Both taxis and private hire vehicles require hire and reward insurance, which is a specific type of insurance for vehicles carrying passengers in exchange for money. Standard motor insurance, known as social, domestic, and pleasure, does not cover drivers while carrying passengers for a fare.


Protect your business and renew your taxi insurance with Taxi Insurer today! Call one of our friendly insurance specialists on 0192 645 4929 or click here to get a quote.


Private Hire Vehicle Insurance


Private hire vehicle insurance is similar to taxi insurance, but it's designed specifically for drivers carrying out pre-booked journeys. The cost of insurance can vary based on factors such as the driver's age, driving record, type of vehicle used, and past claims history.


Fare pricing and earnings


Taxi fare pricing


A taxi driver will operate on a metered pricing system, with fares set by the local council. The meter calculates the fare based on the distance travelled. For long journeys, passengers may negotiate a fixed fare upfront.


Private hire vehicle fare pricing


Fare pricing for a private hire car differs significantly from taxis. As mentioned, fares are agreed upon in advance, providing passengers with certainty about the cost of their ride. With the advent of ride-hailing apps, passengers now receive a quote before booking a journey, further ensuring transparency in pricing.


Earning potential: taxi drivers vs. private hire drivers


Taxi in traffic late at night

The earning potential for taxi drivers and private hire drivers varies, mainly due to the differences in their operational rules.


Earnings for taxi drivers


Taxi drivers' earnings are somewhat regulated, seeing as the council sets the fares. Drivers cannot charge more than the amount showing on the meter at the end of the journey, unless the journey ends outside of the council area. In such cases, the fare should be agreed upon with the passenger beforehand. Find our ultimate guide to the best earning cities in the UK.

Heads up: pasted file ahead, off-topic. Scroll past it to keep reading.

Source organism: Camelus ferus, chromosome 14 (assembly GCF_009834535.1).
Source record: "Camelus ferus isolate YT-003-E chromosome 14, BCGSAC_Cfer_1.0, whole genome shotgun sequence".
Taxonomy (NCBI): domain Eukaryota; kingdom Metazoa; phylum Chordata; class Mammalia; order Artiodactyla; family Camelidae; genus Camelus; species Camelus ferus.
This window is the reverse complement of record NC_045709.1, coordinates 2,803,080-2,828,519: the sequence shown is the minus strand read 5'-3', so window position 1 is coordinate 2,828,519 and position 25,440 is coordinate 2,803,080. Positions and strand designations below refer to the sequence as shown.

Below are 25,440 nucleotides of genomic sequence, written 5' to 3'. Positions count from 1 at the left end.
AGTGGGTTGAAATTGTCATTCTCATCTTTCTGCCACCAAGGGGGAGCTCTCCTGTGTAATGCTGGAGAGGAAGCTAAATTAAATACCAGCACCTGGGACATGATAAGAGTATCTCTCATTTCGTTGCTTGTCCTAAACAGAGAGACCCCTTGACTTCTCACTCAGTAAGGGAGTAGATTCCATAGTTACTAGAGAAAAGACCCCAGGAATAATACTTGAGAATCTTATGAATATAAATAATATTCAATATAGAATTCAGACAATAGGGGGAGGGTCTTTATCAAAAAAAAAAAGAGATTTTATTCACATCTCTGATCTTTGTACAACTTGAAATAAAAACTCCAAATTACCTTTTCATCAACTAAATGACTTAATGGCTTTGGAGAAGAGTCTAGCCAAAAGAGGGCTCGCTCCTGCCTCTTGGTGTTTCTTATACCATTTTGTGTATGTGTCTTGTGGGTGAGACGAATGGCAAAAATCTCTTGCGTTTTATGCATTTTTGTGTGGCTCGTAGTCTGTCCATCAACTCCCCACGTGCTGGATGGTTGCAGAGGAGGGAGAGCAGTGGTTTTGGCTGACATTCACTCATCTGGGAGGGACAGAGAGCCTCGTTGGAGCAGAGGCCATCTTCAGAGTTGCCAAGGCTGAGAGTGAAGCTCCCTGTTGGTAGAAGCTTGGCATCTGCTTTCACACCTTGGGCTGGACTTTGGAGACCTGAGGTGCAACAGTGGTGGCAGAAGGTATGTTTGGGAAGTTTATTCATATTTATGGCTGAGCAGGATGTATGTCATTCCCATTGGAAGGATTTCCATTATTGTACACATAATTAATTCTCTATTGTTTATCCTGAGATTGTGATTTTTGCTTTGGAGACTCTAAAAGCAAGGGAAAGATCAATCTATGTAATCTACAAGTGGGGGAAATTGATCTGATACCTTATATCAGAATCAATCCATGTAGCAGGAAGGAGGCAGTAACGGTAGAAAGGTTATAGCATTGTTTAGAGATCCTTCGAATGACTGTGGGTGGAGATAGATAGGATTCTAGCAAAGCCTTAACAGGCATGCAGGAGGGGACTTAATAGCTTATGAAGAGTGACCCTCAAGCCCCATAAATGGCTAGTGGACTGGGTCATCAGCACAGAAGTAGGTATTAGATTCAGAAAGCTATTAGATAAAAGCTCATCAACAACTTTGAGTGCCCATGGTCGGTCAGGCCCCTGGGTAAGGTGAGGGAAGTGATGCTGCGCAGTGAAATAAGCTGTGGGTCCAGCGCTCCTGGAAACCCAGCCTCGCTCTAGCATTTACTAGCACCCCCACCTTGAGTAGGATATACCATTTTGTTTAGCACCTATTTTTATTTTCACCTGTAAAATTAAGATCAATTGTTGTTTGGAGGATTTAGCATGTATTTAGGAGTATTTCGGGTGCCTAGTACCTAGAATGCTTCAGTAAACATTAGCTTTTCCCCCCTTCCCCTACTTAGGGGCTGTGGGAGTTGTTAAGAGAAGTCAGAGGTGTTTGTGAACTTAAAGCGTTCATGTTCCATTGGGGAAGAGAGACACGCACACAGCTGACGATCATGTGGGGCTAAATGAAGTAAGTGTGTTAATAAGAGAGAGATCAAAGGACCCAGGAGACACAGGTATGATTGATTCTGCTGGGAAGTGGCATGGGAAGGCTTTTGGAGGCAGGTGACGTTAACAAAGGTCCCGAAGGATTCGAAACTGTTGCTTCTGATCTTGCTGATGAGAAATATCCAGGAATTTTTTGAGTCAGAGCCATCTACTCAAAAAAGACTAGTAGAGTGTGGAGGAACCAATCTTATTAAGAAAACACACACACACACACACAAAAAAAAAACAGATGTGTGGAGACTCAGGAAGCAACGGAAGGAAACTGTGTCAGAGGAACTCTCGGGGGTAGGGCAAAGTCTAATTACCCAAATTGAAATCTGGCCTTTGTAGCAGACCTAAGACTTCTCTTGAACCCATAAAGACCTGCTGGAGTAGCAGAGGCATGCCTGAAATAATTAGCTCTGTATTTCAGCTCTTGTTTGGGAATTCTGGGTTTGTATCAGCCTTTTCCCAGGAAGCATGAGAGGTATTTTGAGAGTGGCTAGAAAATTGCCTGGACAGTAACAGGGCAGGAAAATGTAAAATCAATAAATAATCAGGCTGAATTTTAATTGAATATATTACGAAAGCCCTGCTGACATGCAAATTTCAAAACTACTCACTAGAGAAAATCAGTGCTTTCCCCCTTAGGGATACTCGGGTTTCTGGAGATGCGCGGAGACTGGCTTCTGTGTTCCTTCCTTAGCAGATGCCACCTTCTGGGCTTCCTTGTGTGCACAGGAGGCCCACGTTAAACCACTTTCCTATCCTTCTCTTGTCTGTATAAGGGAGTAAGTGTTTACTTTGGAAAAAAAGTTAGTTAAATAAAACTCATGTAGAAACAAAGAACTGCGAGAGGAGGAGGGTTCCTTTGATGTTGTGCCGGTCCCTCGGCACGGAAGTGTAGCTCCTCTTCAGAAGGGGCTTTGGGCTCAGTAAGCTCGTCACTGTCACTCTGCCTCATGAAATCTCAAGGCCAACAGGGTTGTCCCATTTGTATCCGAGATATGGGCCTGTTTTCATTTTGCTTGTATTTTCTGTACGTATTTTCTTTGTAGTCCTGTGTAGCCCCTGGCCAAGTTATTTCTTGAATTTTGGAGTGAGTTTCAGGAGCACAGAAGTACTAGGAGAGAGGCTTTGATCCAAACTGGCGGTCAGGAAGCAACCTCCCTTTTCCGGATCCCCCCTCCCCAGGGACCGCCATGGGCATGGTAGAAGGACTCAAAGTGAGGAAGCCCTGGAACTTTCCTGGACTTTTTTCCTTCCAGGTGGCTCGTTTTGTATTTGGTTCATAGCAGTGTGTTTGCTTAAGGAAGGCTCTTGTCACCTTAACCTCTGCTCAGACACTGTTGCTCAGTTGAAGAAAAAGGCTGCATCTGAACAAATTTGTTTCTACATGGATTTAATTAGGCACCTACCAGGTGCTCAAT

Earnings for private hire drivers


Private hire drivers, on the other hand, have a greater degree of control over their earnings. Their income largely depends on how and when they work. By driving for a private operator or ride-hailing platform, they can often enjoy additional benefits that help maximise their income.


What does the term 'hackney carriage' mean?


It's none other than the iconic black cab, a quintessential symbol of British culture. These vehicles are licensed to 'ply for hire', meaning they can pick up passengers from the street without requiring a prior booking.


Common-use for a London taxi driver, the term 'hackney' is believed to originate from a village in London where horses were raised, a nod to the carriage's historic roots. So next time you hail a black cab in London, remember you're not just hopping into any taxi, you're stepping into a piece of British history!




While they may seem similar, the operational rules, regulations, and even insurance requirements for these two types of vehicles are distinct.


By understanding these differences, passengers can make informed choices about their travel options, and drivers can choose the working model that best suits their needs.